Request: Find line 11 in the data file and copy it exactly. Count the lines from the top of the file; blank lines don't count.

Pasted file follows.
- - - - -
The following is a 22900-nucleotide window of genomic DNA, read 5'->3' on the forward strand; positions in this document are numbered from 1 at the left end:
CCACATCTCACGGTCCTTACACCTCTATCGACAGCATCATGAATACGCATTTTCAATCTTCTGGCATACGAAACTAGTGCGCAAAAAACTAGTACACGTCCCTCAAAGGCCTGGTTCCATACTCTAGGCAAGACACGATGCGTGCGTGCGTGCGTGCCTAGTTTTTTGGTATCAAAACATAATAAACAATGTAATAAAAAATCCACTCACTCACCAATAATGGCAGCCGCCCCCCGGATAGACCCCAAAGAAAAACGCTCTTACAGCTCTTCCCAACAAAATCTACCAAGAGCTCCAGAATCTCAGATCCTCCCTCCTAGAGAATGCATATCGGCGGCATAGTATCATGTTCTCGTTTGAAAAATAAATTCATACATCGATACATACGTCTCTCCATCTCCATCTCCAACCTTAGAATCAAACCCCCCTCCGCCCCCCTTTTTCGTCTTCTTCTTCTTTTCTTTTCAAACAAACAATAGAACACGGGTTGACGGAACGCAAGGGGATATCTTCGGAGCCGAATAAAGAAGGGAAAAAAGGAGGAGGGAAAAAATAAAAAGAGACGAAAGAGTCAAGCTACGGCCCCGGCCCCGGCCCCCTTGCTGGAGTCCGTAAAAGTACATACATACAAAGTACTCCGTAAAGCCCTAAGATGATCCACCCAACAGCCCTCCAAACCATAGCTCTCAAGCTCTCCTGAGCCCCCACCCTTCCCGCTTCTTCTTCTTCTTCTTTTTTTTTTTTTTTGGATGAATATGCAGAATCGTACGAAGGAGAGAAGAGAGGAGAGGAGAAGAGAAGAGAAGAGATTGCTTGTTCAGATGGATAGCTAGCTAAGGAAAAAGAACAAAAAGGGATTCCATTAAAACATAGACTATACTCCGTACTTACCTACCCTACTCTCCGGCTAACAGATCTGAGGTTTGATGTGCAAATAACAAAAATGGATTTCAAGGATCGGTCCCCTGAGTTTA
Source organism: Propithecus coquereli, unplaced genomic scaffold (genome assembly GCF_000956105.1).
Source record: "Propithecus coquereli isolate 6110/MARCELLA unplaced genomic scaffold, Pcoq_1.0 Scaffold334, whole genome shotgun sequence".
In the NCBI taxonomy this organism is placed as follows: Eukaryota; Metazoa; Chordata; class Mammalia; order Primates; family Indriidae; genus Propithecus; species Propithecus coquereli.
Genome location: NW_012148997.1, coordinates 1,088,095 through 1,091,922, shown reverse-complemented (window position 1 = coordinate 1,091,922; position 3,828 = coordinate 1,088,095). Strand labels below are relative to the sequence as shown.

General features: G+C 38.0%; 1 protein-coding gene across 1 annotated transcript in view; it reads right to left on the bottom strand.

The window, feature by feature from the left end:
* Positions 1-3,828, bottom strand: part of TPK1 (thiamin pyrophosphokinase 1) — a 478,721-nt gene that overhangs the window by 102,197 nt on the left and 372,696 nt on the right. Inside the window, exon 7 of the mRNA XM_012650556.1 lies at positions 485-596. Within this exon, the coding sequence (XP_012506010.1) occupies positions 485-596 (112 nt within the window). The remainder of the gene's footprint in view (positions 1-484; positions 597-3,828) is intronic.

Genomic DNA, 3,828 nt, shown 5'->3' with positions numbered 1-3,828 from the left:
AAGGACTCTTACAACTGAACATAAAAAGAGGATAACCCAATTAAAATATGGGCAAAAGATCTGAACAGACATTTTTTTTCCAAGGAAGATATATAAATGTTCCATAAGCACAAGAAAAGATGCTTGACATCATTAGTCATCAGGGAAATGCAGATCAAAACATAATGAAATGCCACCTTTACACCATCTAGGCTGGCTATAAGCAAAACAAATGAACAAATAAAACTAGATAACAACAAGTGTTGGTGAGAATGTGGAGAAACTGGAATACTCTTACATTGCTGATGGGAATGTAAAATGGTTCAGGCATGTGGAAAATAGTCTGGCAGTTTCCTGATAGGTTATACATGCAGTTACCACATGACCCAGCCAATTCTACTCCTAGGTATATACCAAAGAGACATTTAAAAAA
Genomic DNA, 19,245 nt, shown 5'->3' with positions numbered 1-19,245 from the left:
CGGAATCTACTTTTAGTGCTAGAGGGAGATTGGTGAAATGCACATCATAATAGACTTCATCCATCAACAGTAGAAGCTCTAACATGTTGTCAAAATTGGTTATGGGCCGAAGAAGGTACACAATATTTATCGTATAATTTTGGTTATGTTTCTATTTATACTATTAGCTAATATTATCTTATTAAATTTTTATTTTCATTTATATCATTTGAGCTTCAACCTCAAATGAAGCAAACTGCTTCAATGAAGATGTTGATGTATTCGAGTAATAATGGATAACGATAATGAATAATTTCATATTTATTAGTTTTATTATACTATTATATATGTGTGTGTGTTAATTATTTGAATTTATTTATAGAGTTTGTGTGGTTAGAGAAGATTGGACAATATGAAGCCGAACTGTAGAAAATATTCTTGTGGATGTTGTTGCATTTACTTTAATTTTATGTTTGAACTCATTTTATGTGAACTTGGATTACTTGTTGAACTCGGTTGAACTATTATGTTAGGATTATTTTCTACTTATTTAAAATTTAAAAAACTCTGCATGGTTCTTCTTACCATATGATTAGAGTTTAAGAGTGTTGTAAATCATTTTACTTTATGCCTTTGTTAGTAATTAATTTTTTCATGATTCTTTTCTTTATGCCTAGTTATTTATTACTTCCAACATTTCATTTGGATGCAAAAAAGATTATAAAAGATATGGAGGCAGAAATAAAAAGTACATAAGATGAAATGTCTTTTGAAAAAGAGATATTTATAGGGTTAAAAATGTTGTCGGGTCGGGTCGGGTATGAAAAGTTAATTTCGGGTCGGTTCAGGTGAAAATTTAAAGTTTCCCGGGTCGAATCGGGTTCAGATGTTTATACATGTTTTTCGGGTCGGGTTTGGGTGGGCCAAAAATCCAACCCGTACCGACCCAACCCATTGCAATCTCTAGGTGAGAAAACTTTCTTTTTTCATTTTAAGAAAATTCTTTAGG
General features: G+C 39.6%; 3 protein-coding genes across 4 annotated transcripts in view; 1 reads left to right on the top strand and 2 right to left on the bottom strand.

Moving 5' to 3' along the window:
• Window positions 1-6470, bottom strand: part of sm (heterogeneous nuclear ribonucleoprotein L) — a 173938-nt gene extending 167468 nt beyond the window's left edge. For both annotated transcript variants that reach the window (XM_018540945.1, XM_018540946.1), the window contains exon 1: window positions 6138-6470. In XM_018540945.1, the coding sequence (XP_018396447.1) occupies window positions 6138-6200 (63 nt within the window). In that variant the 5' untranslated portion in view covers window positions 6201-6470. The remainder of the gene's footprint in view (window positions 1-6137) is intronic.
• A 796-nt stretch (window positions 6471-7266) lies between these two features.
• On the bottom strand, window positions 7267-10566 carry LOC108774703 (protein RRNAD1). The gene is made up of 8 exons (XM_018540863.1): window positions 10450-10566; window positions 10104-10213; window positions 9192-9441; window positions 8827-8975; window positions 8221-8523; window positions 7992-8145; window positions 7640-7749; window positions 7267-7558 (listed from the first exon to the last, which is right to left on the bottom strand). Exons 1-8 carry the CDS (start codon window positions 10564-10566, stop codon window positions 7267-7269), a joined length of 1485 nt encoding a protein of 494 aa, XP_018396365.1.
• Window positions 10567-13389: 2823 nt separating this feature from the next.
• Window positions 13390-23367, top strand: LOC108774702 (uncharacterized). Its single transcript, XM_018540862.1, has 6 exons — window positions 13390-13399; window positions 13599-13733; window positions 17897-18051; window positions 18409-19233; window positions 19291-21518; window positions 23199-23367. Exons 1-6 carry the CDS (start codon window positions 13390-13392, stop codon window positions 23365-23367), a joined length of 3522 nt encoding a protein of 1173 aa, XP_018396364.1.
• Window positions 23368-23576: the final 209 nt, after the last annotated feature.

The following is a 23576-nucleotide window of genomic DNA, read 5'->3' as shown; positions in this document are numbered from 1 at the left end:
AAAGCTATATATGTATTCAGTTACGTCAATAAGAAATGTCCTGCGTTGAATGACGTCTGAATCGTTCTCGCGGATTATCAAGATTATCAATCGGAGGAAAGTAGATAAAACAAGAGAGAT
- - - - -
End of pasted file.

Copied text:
AAGGACTCTTACAACTGAACATAAAAAGAGGATAACCCAATTAAAATATGGGCAAAAGATCTGAACAGACATTTTTTTTCCAAGGAAGATATATAAATGTTCCATAAGCACAAGAAAAGATGCTTGACATCATTAGTCATCAGGGAAATGCAGATCAAAACATAATGAAATGCCACCTTTACACCATCTAGGCTGGCTATAAGCAAAACAAATGAACAAATAAAACTAGATAACAACAAGTGTTGGTGAGAATGTGGAGAAACTGGAATACTCTTACATTGCTGATGGGAATGTAAAATGGTTCAGGCATGTGGAAAATAGTCTGGCAGTTTCCTGATAGGTTATACATGCAGTTACCACATGACCCAGCCAATTCTACTCCTAGGTATATACCAAAGAGACATTTAAAAAA